Our heart breaks when we witness a wounded or abused animal. We become aware of our own vulnerability, our helplessness in the face of greater forces. At the same time, we are touched to the core when we see the tenacity and courage of creatures of nature. What was it that the Washington (DC) Zoo pandas carried for us and why were we sad when they were taken away?
Most likely you have had experiences with animals that have impacted your life in some way. And it is likely that animals have appeared in your dreams. Sometimes they are lost, sometimes aggressive, and sometimes comforting. Often there is a sense of longing when animals appear in dreams, and the image stays with us in a mysterious way throughout the day.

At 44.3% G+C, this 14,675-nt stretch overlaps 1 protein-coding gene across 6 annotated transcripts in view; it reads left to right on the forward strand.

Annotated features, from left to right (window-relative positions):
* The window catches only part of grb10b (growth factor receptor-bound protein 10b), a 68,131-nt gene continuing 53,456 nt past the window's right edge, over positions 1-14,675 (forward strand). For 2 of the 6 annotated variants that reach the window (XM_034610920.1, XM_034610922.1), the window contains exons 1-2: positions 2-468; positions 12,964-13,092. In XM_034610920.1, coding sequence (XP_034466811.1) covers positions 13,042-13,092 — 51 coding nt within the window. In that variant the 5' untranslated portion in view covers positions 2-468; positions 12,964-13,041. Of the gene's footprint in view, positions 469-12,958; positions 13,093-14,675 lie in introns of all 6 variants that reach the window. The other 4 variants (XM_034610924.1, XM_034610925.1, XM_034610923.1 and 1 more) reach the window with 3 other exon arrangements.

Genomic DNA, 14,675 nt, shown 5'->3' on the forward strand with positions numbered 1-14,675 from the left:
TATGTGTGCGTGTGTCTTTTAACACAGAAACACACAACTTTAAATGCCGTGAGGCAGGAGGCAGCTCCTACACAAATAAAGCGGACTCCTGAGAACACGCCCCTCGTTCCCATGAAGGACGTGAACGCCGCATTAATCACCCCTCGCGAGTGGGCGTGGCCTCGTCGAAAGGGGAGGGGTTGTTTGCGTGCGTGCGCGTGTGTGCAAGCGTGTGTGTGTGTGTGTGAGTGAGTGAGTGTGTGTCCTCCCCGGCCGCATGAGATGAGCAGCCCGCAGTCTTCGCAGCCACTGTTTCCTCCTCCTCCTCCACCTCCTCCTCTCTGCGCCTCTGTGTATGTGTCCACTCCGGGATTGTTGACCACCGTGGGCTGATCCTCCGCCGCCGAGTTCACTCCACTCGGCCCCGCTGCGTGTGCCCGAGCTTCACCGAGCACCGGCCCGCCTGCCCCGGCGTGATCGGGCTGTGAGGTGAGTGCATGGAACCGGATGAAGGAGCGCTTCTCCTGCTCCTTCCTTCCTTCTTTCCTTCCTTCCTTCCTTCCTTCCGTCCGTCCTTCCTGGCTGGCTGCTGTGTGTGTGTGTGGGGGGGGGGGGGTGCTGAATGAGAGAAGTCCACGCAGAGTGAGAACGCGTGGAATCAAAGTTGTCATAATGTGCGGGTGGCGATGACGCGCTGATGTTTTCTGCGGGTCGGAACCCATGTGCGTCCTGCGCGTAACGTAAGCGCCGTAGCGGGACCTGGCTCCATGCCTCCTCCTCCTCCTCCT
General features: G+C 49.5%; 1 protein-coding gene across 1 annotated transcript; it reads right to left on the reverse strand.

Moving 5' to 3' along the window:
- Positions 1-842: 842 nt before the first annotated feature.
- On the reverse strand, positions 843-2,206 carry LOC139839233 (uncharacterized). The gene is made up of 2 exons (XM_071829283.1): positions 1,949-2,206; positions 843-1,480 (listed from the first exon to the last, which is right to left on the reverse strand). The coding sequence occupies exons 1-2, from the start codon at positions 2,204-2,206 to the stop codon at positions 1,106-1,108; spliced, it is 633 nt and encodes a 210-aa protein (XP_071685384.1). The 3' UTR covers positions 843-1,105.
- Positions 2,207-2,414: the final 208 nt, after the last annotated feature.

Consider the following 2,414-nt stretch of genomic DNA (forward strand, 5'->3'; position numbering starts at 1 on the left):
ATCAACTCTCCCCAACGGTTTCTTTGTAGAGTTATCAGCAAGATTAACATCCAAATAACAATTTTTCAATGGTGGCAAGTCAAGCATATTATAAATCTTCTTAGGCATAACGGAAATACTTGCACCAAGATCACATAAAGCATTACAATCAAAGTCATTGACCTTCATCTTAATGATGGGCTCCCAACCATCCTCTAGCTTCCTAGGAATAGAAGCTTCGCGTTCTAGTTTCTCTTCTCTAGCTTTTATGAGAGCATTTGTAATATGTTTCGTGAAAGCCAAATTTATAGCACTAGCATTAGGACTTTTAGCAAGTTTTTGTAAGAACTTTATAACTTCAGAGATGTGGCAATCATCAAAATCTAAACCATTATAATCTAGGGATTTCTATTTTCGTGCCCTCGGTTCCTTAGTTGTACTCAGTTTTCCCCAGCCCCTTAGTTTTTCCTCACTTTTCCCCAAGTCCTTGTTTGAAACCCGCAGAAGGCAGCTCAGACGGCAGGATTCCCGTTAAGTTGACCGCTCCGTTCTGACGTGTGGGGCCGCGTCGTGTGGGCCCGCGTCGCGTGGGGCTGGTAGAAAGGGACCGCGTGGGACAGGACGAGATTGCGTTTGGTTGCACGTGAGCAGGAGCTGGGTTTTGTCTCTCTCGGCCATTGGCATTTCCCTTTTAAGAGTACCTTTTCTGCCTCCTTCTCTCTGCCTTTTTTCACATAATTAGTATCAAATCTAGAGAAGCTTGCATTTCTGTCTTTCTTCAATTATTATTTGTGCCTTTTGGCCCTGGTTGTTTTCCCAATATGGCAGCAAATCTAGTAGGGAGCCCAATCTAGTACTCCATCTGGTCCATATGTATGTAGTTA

Is it possible that in our polarized, frenetic, violent, faux intellectual culture that we have become separated from the instinctual animal nature and the message it brings? Are we at a crossroads where the animal might be there to show us the way if we are able to see and recognize with our hearts the relevant image.
In his Structure and Dynamics of the Psyche, Jung spoke about an experience of nature that he had. He told of experiencing a violent earthquake, “I no longer stood on solid familiar earth, but on the skin of a gigantic animal that was heaving under my feet.”